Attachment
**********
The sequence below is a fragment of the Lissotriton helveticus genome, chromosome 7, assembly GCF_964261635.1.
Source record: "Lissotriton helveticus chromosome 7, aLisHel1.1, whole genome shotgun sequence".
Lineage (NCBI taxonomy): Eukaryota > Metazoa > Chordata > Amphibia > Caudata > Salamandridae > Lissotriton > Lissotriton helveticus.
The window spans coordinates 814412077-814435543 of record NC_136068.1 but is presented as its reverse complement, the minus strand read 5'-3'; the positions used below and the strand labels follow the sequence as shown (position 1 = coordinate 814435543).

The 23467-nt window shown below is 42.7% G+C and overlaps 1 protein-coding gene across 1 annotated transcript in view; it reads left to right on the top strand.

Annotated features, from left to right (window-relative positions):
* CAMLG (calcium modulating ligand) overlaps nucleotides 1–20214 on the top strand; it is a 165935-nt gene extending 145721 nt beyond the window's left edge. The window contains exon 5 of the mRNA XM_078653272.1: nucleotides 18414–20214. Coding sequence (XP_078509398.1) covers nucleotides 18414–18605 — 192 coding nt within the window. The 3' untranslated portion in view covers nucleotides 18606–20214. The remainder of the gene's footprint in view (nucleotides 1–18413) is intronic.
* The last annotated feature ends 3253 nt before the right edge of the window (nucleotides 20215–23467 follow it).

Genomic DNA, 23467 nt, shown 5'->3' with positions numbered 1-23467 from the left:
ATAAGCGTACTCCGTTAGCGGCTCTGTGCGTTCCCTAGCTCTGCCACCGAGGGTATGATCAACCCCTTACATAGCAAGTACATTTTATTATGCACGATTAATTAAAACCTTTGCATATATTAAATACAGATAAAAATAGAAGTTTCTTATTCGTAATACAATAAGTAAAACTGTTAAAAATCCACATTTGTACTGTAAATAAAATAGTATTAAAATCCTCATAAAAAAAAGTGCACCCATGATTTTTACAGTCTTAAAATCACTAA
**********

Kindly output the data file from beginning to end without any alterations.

The sequence below is a fragment of the Lissotriton helveticus genome, chromosome 7, assembly GCF_964261635.1.
Source record: "Lissotriton helveticus chromosome 7, aLisHel1.1, whole genome shotgun sequence".
Lineage (NCBI taxonomy): Eukaryota > Metazoa > Chordata > Amphibia > Caudata > Salamandridae > Lissotriton > Lissotriton helveticus.
The window spans coordinates 814412077-814435543 of record NC_136068.1 but is presented as its reverse complement, the minus strand read 5'-3'; the positions used below and the strand labels follow the sequence as shown (position 1 = coordinate 814435543).

The 23467-nt window shown below is 42.7% G+C and overlaps 1 protein-coding gene across 1 annotated transcript in view; it reads left to right on the top strand.

Annotated features, from left to right (window-relative positions):
* CAMLG (calcium modulating ligand) overlaps nucleotides 1–20214 on the top strand; it is a 165935-nt gene extending 145721 nt beyond the window's left edge. The window contains exon 5 of the mRNA XM_078653272.1: nucleotides 18414–20214. Coding sequence (XP_078509398.1) covers nucleotides 18414–18605 — 192 coding nt within the window. The 3' untranslated portion in view covers nucleotides 18606–20214. The remainder of the gene's footprint in view (nucleotides 1–18413) is intronic.
* The last annotated feature ends 3253 nt before the right edge of the window (nucleotides 20215–23467 follow it).

Genomic DNA, 23467 nt, shown 5'->3' with positions numbered 1-23467 from the left:
ATAAGCGTACTCCGTTAGCGGCTCTGTGCGTTCCCTAGCTCTGCCACCGAGGGTATGATCAACCCCTTACATAGCAAGTACATTTTATTATGCACGATTAATTAAAACCTTTGCATATATTAAATACAGATAAAAATAGAAGTTTCTTATTCGTAATACAATAAGTAAAACTGTTAAAAATCCACATTTGTACTGTAAATAAAATAGTATTAAAATCCTCATAAAAAAAAGTGCACCCATGATTTTTACAGTCTTAAAATCACTAA